Popular Lies About Graphic Design

While you may protest otherwise to family members and those not in the industry, it’s a harsh pill to swallow. But we should gel this out of the way early on so as to better establish our stage.
Here’s the thing about jobs as the vast majority of working people understand them. Monday morning rolls around. You get up, you go to your place of work and complete tasks for a set amount of hours— usually in the region of eight hours a day / forty hours a week—and on Friday afternoons you go home and forget all about it. In exchange, you are given a pre- negotiated salary paid in regular (usually monthly or similar) increments. If at any point you are required to work late, it’s usually a given that you will be awarded more money as recompense in the form of overtime—usually to the tune of 1.5 to 2 times your usual hourly rate. Its a system that has worked very well for a lot of people for a long time. Roughly 99% of the population since the industrial revolution.


As a designer, you choose to step outside of this well trodden model. You will not have the luxury of set hours. Guideline hours yes, but set hours? Please.! You won’t even have the luxury of weekends, some of the time.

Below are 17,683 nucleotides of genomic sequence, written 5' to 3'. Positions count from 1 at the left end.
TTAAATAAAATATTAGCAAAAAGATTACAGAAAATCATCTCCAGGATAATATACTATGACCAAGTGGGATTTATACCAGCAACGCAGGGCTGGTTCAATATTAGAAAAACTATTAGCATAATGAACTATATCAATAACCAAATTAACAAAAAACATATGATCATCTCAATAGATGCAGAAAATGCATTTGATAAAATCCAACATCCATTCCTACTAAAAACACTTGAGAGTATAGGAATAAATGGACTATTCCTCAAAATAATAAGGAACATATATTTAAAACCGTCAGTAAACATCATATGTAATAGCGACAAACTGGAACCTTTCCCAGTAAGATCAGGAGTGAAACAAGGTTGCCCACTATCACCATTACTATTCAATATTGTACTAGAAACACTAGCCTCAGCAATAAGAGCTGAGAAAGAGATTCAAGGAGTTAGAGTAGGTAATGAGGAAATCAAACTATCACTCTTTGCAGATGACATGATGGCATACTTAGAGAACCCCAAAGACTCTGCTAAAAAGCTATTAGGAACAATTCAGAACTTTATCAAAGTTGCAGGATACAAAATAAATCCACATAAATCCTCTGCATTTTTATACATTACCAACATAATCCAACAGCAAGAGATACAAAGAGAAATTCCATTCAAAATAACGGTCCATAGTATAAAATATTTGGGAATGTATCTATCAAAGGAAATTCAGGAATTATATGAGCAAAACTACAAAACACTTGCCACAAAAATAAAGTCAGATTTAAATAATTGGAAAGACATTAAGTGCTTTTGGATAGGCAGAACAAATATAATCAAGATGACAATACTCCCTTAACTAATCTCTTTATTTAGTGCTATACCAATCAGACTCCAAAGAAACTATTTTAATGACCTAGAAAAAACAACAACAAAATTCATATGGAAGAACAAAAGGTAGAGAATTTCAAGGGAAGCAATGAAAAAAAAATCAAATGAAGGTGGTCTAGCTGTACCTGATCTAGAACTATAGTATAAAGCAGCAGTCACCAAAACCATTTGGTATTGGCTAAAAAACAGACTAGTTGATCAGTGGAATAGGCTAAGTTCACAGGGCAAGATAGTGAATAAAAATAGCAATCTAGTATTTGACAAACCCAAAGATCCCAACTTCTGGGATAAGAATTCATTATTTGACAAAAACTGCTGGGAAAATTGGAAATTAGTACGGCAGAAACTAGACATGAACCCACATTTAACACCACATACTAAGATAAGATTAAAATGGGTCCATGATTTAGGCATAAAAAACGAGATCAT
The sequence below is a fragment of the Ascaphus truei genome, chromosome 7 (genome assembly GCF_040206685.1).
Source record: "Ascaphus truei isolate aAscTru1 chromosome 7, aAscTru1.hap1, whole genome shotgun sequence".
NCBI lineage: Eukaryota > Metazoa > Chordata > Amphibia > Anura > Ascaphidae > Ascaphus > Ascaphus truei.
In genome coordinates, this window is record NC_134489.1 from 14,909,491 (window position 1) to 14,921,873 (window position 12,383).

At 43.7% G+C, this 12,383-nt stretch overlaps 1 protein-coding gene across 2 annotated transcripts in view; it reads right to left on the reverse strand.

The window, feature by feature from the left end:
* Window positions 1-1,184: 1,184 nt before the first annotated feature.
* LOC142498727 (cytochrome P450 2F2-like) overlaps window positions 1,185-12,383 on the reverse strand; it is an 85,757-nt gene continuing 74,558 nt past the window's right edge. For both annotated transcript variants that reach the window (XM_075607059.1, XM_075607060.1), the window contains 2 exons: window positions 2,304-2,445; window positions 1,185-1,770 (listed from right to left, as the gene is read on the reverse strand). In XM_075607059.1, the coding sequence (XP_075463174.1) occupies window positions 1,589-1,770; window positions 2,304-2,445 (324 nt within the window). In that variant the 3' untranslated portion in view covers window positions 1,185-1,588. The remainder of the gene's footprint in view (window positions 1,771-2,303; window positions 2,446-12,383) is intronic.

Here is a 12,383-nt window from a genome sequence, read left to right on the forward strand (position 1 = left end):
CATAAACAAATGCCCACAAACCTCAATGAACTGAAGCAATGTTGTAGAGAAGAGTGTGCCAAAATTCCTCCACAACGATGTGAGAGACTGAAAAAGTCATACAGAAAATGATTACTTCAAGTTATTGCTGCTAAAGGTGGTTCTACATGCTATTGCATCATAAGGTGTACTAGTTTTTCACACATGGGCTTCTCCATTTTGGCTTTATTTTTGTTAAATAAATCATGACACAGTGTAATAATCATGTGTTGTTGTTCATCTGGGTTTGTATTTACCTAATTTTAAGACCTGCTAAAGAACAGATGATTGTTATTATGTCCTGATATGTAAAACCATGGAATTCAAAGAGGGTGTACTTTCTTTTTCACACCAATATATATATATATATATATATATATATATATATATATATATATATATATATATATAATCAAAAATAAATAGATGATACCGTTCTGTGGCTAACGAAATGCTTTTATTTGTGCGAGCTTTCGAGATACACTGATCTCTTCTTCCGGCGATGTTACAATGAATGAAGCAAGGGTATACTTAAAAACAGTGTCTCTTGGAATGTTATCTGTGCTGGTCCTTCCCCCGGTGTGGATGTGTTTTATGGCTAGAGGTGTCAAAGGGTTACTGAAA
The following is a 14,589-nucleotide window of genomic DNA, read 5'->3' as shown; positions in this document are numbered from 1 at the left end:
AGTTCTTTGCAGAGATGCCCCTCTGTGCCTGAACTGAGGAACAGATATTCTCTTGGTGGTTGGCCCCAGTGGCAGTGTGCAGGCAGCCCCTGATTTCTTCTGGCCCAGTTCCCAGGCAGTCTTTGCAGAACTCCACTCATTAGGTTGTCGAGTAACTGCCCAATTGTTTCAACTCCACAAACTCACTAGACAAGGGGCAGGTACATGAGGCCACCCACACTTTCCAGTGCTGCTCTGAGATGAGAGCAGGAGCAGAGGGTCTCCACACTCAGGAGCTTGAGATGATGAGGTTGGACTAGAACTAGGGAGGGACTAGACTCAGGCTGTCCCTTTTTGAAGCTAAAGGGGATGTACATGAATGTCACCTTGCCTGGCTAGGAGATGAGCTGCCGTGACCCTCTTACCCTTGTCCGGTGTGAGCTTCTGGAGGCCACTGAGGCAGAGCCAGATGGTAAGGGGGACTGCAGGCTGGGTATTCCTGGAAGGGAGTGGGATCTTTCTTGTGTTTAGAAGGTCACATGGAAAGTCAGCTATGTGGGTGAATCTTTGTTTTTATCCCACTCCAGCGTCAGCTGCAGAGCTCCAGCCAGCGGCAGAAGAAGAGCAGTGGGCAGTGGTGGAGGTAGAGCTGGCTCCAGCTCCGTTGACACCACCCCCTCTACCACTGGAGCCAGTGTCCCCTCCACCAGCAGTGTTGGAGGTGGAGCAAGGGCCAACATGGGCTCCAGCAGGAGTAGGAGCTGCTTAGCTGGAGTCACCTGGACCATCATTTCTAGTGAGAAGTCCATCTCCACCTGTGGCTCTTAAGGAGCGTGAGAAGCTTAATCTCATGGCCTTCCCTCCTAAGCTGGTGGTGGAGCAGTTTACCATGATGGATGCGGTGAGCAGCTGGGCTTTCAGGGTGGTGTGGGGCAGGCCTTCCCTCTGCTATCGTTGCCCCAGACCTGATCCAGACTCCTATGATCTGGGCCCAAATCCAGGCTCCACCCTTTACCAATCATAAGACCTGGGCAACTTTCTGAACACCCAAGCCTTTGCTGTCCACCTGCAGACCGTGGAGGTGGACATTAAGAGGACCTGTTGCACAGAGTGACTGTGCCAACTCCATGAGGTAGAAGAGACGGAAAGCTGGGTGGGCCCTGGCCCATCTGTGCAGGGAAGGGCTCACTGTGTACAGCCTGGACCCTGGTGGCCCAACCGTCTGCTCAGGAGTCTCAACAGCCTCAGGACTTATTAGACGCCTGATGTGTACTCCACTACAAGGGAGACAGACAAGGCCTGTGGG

And the very second you sign the page that comes with your shiny new contract saying how you ‘waive the right to overtime’ and are happy to ‘work whatever hours are required of you in order to complete a project,’ that scratch of pen on paper is the sound of you admitting that you don’t have a proper job. If you go freelance, it gets even worse as you’re not even guaranteed to get paid at all; but that’s another story.
It’s not a situation one can nurture for long and ultimately is something that, as you grow older, will becomes less and less appealing—that is, if you don’t burn out first. Design is a young person’s industry, by and large. That’s not to say it favours the young as such, or that younger people are any better equipped to complete the tasks required of them; it’s simply an industry that is happy to mine their enthusiasm and energy. And with some 10,000′ students a year (in the UK alone) leaving colleges and universities with qualifications in design, it’s not exactly a natural resource that is in short supply either. As for the older practitioners, they tend to remove themselves from this equation or move into more managerial roles that don’t require this same commitment of hours or constant creative input and screen time.
Graphic Design is not a proper job. Being a front- line, down in the trenches designer is a lifestyle choice, and one that you can probably hang onto for about twenty years at most. So make the most of it.

 

Book Details

  • Title: Popular Lies About Graphic Design
  • Author: Craig Ward
  • Paperback: 160 pages
  • Publisher: Actar (January 21, 2013)
  • Language: English
  • ISBN-10: 8415391358
  • ISBN-13: 978-8415391357
  • Product Dimensions: 0.4 x 4.8 x 6.7 inches


Popular-Lies-About-Graphic-Design

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